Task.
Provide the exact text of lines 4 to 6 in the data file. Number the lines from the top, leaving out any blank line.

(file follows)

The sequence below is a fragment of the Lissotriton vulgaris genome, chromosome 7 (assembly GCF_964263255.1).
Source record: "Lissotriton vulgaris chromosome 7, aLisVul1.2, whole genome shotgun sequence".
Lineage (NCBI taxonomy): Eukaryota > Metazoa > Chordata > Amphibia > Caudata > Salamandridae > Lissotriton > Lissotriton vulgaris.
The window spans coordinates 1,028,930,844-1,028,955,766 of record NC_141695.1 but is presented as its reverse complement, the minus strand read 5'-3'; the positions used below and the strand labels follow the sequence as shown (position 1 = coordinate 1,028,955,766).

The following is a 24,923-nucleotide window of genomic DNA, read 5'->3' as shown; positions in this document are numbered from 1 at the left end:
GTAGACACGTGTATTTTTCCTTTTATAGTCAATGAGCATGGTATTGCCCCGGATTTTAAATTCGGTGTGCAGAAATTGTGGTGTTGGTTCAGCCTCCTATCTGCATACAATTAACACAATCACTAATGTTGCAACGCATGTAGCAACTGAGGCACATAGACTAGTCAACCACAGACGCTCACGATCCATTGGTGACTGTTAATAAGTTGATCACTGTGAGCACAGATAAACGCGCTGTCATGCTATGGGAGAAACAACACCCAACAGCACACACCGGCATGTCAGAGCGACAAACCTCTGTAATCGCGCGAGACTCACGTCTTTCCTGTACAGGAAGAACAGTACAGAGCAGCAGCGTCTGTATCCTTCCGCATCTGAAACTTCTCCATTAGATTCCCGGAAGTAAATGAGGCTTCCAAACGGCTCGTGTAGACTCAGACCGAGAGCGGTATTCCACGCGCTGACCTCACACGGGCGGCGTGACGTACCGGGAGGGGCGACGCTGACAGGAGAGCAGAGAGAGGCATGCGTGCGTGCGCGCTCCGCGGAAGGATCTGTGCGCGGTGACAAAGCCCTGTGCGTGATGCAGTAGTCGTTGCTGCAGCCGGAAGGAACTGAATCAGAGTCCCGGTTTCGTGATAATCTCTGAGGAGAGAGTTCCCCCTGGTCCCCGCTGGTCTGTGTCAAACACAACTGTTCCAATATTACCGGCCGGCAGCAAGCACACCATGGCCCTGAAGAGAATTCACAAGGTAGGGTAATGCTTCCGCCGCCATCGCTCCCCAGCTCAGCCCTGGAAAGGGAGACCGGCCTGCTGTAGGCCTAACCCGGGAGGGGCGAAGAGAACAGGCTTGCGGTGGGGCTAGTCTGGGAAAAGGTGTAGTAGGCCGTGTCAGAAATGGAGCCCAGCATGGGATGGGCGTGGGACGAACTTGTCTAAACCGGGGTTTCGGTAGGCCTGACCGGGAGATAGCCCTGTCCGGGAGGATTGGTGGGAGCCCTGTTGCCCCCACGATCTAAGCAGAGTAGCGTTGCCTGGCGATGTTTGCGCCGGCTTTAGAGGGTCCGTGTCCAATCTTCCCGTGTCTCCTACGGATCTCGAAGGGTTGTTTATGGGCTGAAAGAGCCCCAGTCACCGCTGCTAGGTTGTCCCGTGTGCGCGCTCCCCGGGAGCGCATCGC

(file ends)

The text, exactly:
The window spans coordinates 1,028,930,844-1,028,955,766 of record NC_141695.1 but is presented as its reverse complement, the minus strand read 5'-3'; the positions used below and the strand labels follow the sequence as shown (position 1 = coordinate 1,028,955,766).

The following is a 24,923-nucleotide window of genomic DNA, read 5'->3' as shown; positions in this document are numbered from 1 at the left end:
GTAGACACGTGTATTTTTCCTTTTATAGTCAATGAGCATGGTATTGCCCCGGATTTTAAATTCGGTGTGCAGAAATTGTGGTGTTGGTTCAGCCTCCTATCTGCATACAATTAACACAATCACTAATGTTGCAACGCATGTAGCAACTGAGGCACATAGACTAGTCAACCACAGACGCTCACGATCCATTGGTGACTGTTAATAAGTTGATCACTGTGAGCACAGATAAACGCGCTGTCATGCTATGGGAGAAACAACACCCAACAGCACACACCGGCATGTCAGAGCGACAAACCTCTGTAATCGCGCGAGACTCACGTCTTTCCTGTACAGGAAGAACAGTACAGAGCAGCAGCGTCTGTATCCTTCCGCATCTGAAACTTCTCCATTAGATTCCCGGAAGTAAATGAGGCTTCCAAACGGCTCGTGTAGACTCAGACCGAGAGCGGTATTCCACGCGCTGACCTCACACGGGCGGCGTGACGTACCGGGAGGGGCGACGCTGACAGGAGAGCAGAGAGAGGCATGCGTGCGTGCGCGCTCCGCGGAAGGATCTGTGCGCGGTGACAAAGCCCTGTGCGTGATGCAGTAGTCGTTGCTGCAGCCGGAAGGAACTGAATCAGAGTCCCGGTTTCGTGATAATCTCTGAGGAGAGAGTTCCCCCTGGTCCCCGCTGGTCTGTGTCAAACACAACTGTTCCAATATTACCGGCCGGCAGCAAGCACACCATGGCCCTGAAGAGAATTCACAAGGTAGGGTAATGCTTCCGCCGCCATCGCTCCCCAGCTCAGCCCTGGAAAGGGAGACCGGCCTGCTGTAGGCCTAACCCGGGAGGGGCGAAGAGAACAGGCTTGCGGTGGGGCTAGTCTGGGAAAAGGTGTAGTAGGCCGTGTCAGAAATGGAGCCCAGCATGGGATGGGCGTGGGACGAACTTGTCTAAACCGGGGTTTCGGTAGGCCTGACCGGGAGATAGCCCTGTCCGGGAGGATTGGTGGGAGCCCTGTTGCCCCCACGATCTAAGCAGAGTAGCGTTGCCTGGCGATGTTTGCGCCGGCTTTAGAGGGTCCGTGTCCAATCTTCCCGTGTCTCCTACGGATCTCGAAGGGTTGTTTATGGGCTGAAAGAGCCCCAGTCACCGCTGCTAGGTTGTCCCGTGTGCGCGCTCCCCGGGAGCGCATCGC